Our Fall 2019 Visiting Artist Fellows, Sagar Chhetri from Nepal and Sakshi Gupta from India, will exhibit their artwork to provide creative commentary on identity today in South Asia. During the reception, both Chhetri and Gupta will present their work and engage in a discussion with the audience. Snacks will be served at the October 15 opening reception!
Eclipse, Sagar Chhetri
At the Still Point of the Turning World, Sakshi Gupta
The exhibition will be available for viewing between October 15, 2019 and November 26, 2019 on the fourth floor of CGIS South. The opening reception will take place on October 15, 2019.
The panel will discuss the recent events in Jammu and Kashmir, including the lead-up to the dissolution of its special autonomous status, the current situation on the ground, and the greater geopolitical implications of the recent change in status. Speakers include:
Salil Shetty, Former Secretary General of Amnesty International and Senior Fellow at Harvard Kennedy School
Ashutosh Varshney, Sol Goldman Professor of Political Science and International and Public Affairs and Director of the Center for Contemporary South Asia, Brown University
Prerna Singh, Mahatma Gandhi Associate Professor of Political Science and International and Public Affairs, Brown University
Ashwaq Masoodi, Nieman Fellow, Nieman Foundation for Journalism, Harvard University
Beena Sarwar, Affiliated Faculty, Emerson University; Editor, Aman Ki Asha
Celebrate the start of the school year with the Mittal Institute over chai and snacks! Learn from our team about the work that the Mittal Institute is doing in South Asia and the numerous funding opportunities available, interact with various Harvard South Asia student groups, and meet with other Harvard students who are interested in South Asia!
Misaq-e-Ishq means The Covenant of Love and during this event Ali Asani ’77 (professor of Indo-Muslim and Islamic Religion and Cultures at Harvard); Pakistani pop star and author Ali Sethi ’06; and vocalist, guitarist and Grammy Award-winning producer Noah Georgeson will bring alive through musical performance, the poetic consciousness of several legendary South Asian mystic poets.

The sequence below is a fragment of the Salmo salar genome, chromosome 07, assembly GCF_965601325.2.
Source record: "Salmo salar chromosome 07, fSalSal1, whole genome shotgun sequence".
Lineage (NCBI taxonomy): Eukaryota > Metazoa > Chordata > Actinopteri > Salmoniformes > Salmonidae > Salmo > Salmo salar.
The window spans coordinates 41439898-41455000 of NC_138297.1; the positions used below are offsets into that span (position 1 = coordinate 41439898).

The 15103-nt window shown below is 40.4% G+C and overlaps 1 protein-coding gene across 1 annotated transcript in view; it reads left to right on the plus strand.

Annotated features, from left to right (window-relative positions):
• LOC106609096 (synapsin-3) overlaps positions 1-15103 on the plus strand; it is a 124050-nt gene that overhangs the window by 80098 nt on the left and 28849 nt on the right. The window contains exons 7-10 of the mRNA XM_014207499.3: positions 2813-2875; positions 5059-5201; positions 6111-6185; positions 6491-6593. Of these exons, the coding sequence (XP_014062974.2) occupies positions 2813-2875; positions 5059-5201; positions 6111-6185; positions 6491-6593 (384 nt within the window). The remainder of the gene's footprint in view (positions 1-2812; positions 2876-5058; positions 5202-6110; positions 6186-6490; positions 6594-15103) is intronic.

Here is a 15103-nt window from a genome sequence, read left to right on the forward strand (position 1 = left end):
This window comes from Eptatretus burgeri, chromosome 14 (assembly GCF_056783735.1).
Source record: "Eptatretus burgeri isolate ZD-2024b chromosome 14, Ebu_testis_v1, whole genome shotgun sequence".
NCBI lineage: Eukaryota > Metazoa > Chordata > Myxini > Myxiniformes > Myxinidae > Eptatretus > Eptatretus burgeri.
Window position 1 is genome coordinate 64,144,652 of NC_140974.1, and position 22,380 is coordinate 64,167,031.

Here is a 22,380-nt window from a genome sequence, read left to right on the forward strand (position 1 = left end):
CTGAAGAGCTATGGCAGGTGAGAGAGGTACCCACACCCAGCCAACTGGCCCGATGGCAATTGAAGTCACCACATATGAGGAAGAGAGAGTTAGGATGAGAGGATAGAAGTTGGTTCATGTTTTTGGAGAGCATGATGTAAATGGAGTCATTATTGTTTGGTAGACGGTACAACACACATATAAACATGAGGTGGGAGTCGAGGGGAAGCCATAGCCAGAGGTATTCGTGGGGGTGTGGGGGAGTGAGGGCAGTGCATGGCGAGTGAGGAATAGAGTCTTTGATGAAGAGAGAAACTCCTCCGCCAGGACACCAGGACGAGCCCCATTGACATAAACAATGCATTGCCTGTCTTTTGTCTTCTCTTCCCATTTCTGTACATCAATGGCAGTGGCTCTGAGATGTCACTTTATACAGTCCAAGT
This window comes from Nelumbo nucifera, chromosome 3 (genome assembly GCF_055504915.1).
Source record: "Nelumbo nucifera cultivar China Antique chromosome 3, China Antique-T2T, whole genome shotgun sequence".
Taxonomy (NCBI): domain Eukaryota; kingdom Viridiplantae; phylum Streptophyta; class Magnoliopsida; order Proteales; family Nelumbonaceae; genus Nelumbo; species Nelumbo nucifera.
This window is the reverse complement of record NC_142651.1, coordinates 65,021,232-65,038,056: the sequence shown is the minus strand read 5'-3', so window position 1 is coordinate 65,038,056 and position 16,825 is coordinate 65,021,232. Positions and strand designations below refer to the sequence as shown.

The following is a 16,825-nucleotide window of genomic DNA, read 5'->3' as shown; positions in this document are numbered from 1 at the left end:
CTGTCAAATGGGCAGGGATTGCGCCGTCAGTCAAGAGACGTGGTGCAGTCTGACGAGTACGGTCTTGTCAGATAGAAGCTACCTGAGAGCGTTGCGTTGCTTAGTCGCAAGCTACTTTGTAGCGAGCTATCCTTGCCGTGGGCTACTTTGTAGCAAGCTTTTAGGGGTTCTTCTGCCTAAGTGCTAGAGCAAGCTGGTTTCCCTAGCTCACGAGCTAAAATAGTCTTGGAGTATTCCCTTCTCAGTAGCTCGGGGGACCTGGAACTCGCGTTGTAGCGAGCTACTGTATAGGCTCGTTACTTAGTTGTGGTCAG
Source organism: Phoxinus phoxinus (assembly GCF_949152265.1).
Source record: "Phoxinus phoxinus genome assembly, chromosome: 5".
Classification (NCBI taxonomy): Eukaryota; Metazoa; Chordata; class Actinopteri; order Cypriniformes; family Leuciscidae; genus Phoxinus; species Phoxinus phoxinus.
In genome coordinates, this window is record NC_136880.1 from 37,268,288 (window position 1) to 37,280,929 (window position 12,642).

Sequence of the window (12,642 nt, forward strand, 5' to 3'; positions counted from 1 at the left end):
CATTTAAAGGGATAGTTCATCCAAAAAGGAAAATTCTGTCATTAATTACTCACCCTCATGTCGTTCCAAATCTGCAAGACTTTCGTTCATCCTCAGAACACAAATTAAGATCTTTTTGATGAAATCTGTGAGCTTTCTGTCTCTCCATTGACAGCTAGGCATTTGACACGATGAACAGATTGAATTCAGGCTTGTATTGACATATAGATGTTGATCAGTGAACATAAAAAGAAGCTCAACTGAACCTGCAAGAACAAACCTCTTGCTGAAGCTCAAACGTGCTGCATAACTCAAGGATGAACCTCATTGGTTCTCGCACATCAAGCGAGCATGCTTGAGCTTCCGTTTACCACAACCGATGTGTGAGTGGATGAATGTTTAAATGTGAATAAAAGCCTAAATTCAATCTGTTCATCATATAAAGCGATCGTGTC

As part of the Nepal Studies Program, Professor Michael Witzel from Harvard University will lead a conference titled “Hinduism in Nepal: The Ritual Dimension.” Ritual has played a major role in Hindu societies, from the Vedas to modern times, and it has been particularly prominent in Nepalese society. It accompanies individuals from morning until night, from birth to death, and it shapes the customs of society throughout the year. This conference will explore some of the rituals, past and present, that are typical for Nepal. Stress is put on the extensive documentation that has been carried out over the past few decades, with a particular focus on fire rituals.
Engaging with India: Engaging with Feminism and the Passion of “The Before Midnight’s Children”
Speaker: Devaki Jain, Economist, Writer, and Recipient of the Padma Bhushan Award
The Harish C. Mahindra Lecture Series is given in honor of the late Harish C. Mahindra, a distinguished alumnus of Harvard College and a visionary leader of business and industry in India. The lecture is an important component in continuing the education and understanding of the challenges facing South Asia, and provides an ideal forum for the next generation of global leadership.
This year, Devaki Jain will be giving the Mahindra Lecture. Devaki Jain is an Indian economist and writer who has made significant contributions to feminist economics, social justice, and women’s empowerment in India. In 2006, she was awarded the Padma Bhushan — the third-highest civilian honor from the Government of India — for her contributions to society. In this lecture, she will weave her own personal story into the political story of India and discuss her engagement with public life, activism, and her current work in feminist economics.
A reception will follow the lecture. This event is free and open to the public.
A lecture and demonstration by Mallika Sarabhai, one of India’s leading choreographers and dancers for over three decades. In constant demand both as a soloist and with her own dance company, Darpana, she has created and performed classical and contemporary...
Amar Kanwar (b. 1964) is a New Delhi-based filmmaker and artist whose work has powerfully mined the potential of a slower, drifting method of moving image to forge a politically charged and engaged mode of gently expanded cinema. Kanwar’s critically acclaimed yet fiercely debated Such a Morning hovers on the border between magical realist allegory and slow cinema trance film with an almost Calvino-like fable of a renowned mathematician impulsively abandoning his university post, without explanation, to hibernate in a train car abandoned deep in a lush forest.
In this event, Professor Ashu Varshney, Ronak Desai, and Hasit Shah will discuss the pressure points of the upcoming Indian election.
Ashu Varshney, Director of the Center for Contemporary South Asia and Sol Goldman Professor of Political Science and International and Public Affairs at Brown University
Ronak Desai, Vice Chair of the Indian Practice at Steptoe and Law & Security Fellow at New America
Hasit Shah, Journalist and Expert on Digital Media and Internet Access in India